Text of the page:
Steff Posted March 14, 2018 Share Posted March 14, 2018 Today is 3-14, otherwise known as Pi Day. Not Pie, but Pi, as in 3.14.......or the ratio of the circumference of a circle to its diameter. A FUN fact is that Pi has been calculated to over 1 trillion digits past its decimal point! (Sorry, I'm a math geek) When I was teaching math to middle school students, Pi day was always my favorite. We did many FUN activities to learn the concept of Pi and then we ate pie...not a bad day of teaching! To me, every day is a cause for celebration. So, how can you celebrate Pi day when you don't love math as much as I do???? The obvious is to eat pie, whether it be a slice or the entire thing. Not a fan of pie? -you can also celebrate by eating foods that start with the letters Pi - pineapple, pizza, etc. Or you can eat foods that are round in shape - cookies, pancakes, pizza, PIE, etc. Not into food right now? How about a Karaoke party with Pie themed songs - American Pie (Don McLean), Cherry Pie (Warrant), Honey Pie (Beatles), Flaming Pie (Paul McCartney), Custard Pie (Led Zeppelin), Country Pie (Bob Dylan), and many more! No matter how you celebrate today, the important thing is to celebrate TODAY. Have some FUN. My motto is: Yesterday is gone, tomorrow has not yet come, we only have today (I'm sure this is a famous quote, I just don't know who said it). So, go enjoy some Pi(e)! Tom Galli 1 Quote Link to comment Share on other sites More sharing options...

Tom Galli Posted March 14, 2018 Share Posted March 14, 2018 Well I'm a math geek also but only to the extent that mathematics is a tool to accomplish an end -- a typical engineer's prospective. Pi indeed is an unusual concept. Using it to calculate the circumference of a circle with certainty is impossible. The formula for calculating the circumference of a circle is 2 times Pi times the radius of the circle. Since Pi is an irrational number, one that cannot be precisely known, anytime Pi is used in a calculation, the result cannot be precise. But, to the engineer, the margin of error is very, very small. Indeed small enough to ignore. If we didn't ignore it, we would be unable to size tires to wheels, design man hole covers for sewer casements, fit prescription lenses to eye glass frames, and a whole host of circumference of a circle calculation-based determinations. Many mathematicians spent many years to attempting to precisely learn the circumference of a circle by squaring the circle. The picture below shows a circle with a radius of 1 and a square with the side of the square root of Pi. Using just these two elements of information, who can tell me why determining the precise area of a circle using a square is impossible? Steff 1 Quote Link to comment Share on other sites More sharing options...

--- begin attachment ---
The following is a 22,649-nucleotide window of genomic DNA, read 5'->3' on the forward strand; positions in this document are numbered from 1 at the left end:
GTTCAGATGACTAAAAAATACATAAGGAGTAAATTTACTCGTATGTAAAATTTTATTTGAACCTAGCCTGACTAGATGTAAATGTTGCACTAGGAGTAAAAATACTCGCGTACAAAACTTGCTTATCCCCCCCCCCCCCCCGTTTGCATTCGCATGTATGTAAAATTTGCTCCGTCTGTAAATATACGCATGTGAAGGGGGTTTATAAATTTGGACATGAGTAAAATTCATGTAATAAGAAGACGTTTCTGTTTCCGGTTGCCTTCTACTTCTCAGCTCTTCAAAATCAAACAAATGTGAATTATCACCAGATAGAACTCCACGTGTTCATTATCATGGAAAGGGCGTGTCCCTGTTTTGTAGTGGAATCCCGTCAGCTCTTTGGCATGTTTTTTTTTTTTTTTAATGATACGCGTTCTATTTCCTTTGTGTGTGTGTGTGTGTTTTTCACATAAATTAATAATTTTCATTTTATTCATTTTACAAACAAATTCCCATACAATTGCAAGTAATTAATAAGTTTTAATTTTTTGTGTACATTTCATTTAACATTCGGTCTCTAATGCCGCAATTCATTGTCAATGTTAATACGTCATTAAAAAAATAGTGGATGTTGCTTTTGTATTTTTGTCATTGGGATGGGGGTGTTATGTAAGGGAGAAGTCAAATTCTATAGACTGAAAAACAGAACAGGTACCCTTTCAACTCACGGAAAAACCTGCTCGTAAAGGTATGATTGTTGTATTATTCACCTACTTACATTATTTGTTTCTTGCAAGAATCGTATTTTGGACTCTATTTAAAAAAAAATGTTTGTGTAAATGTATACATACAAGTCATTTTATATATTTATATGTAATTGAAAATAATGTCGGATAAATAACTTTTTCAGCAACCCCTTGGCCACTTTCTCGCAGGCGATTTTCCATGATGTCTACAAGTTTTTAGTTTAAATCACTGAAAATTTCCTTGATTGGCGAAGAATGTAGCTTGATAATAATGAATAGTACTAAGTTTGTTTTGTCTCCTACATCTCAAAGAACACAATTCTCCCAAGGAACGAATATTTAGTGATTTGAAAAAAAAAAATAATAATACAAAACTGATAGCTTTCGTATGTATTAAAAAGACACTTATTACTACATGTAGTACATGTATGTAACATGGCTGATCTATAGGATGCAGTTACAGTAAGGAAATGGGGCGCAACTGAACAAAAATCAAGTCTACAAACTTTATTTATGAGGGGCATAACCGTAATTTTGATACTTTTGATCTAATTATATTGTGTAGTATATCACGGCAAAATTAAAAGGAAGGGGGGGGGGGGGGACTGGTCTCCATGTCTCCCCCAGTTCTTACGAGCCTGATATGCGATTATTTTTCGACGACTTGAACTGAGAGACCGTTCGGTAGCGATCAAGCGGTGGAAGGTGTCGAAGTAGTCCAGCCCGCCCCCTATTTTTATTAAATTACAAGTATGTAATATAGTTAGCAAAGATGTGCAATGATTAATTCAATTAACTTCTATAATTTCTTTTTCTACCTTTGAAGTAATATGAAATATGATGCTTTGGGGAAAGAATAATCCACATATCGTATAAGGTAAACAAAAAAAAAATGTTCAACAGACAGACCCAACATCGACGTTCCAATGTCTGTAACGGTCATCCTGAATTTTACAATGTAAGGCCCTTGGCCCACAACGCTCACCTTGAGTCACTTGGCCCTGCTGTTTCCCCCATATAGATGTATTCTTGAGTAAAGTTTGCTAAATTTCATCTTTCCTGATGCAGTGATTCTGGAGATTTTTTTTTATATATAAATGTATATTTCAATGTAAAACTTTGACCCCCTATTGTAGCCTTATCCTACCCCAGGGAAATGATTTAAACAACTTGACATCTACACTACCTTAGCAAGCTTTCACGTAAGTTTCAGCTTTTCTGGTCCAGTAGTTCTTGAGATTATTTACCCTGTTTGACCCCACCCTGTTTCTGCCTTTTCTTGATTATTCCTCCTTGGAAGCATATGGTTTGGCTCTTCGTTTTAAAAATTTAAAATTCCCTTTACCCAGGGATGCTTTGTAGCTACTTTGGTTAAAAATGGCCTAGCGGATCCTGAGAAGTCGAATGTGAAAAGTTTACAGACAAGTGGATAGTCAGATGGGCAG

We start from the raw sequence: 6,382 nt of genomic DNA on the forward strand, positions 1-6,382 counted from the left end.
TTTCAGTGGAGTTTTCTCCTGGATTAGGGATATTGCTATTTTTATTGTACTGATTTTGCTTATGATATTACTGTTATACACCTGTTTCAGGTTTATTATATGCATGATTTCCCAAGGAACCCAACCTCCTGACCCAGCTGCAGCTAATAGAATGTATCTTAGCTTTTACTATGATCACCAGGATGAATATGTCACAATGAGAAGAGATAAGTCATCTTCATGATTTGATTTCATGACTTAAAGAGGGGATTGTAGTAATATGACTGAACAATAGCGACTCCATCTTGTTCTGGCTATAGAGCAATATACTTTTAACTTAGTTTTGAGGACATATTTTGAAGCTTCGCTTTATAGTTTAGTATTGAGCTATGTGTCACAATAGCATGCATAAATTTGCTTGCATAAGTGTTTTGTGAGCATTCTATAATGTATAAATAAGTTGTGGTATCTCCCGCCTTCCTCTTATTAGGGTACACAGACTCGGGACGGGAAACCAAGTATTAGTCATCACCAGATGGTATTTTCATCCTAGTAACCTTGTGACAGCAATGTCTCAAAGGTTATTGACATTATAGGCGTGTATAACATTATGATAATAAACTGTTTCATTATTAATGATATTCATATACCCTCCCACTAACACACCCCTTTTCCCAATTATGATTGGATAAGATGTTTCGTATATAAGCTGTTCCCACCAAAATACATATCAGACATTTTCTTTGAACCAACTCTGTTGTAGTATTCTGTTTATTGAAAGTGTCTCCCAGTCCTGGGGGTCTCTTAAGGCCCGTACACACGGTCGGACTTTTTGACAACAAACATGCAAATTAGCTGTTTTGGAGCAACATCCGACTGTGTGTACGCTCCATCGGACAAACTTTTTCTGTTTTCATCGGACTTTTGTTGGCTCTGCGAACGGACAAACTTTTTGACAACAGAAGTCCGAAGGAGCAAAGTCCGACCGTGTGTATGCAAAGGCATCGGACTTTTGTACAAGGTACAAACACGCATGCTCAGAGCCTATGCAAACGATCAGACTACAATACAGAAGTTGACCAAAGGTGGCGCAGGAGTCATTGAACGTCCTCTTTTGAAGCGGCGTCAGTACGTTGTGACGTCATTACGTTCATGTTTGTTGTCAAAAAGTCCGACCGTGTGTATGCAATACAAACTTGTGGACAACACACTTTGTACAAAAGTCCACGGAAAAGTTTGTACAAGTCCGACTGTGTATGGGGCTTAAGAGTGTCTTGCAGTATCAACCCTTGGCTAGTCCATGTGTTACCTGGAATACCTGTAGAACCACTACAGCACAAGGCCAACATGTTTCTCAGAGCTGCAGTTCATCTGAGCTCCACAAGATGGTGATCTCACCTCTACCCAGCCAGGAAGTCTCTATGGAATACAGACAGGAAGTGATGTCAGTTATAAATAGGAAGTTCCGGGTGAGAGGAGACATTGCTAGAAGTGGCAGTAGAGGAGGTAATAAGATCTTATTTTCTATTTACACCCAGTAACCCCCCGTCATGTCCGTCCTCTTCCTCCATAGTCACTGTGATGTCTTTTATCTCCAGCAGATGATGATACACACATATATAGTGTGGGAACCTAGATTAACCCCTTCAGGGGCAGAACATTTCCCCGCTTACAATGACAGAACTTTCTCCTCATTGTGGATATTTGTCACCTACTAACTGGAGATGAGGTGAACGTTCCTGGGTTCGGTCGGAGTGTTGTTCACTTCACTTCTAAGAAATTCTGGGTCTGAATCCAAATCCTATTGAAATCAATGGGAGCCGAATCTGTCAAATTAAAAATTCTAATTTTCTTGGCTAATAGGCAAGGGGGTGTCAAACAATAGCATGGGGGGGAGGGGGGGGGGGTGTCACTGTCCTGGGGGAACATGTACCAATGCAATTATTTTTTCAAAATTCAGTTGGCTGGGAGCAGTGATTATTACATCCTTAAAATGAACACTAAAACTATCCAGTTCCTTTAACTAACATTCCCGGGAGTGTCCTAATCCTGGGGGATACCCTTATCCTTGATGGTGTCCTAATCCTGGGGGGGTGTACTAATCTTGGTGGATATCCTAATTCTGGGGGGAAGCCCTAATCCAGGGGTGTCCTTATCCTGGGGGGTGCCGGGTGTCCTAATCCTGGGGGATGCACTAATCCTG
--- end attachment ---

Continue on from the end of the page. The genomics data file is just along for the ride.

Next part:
eric byrne Posted March 14, 2018 Share Posted March 14, 2018 I have always found it strange that the USA uses the the singular form Math when in fact there such a wide variety of branches of that subject,so we in the UK always use the expression Maths.Just to add to the pot why do the USA upset Dates in the calandar, we in the UK describe a time in any year as the Day- Month - Year that seems to me more natural.We therefore cannnot have a Pi Day in the UK.Just had to get that off my chest LOL,anyway while I am here,every thing is fine here in the UK driving on the left for centuries,you just had to go and change it didnt you?,just to be different. Tom Galli 1 Quote Link to comment Share on other sites More sharing options...

Steff Posted March 14, 2018 Author Share Posted March 14, 2018 Eric - Don't worry, I have you covered; I will eat a piece of pie for you today! Quote Link to comment Share on other sites More sharing options...

Steff Posted March 14, 2018 Author Share Posted March 14, 2018 Tom, I am still working out my thoughts, but is it because Pi is not a rational number? We can only calculate the area of the square that is close to the circle's by using a rational number that is approximate to Pi???? Your question is a bit above the pay grade of a gal who just sits around all day trying to figure out the best way to help local homeless folks secure decent housing!! But it got me thinking!! LaurenH 1 Quote Link to comment Share on other sites More sharing options...

Tom Galli Posted March 14, 2018 Share Posted March 14, 2018 Stuff, Yes but it is kind of a tricky question. In the figure, the length of one side is given as the square root of Pi. The square root of an irrational number ( Pi) is an irrational number so an approximation. Therefore, we don’t know the exact area of THIS square. Steff 1 Quote Link to comment Share on other sites More sharing options...

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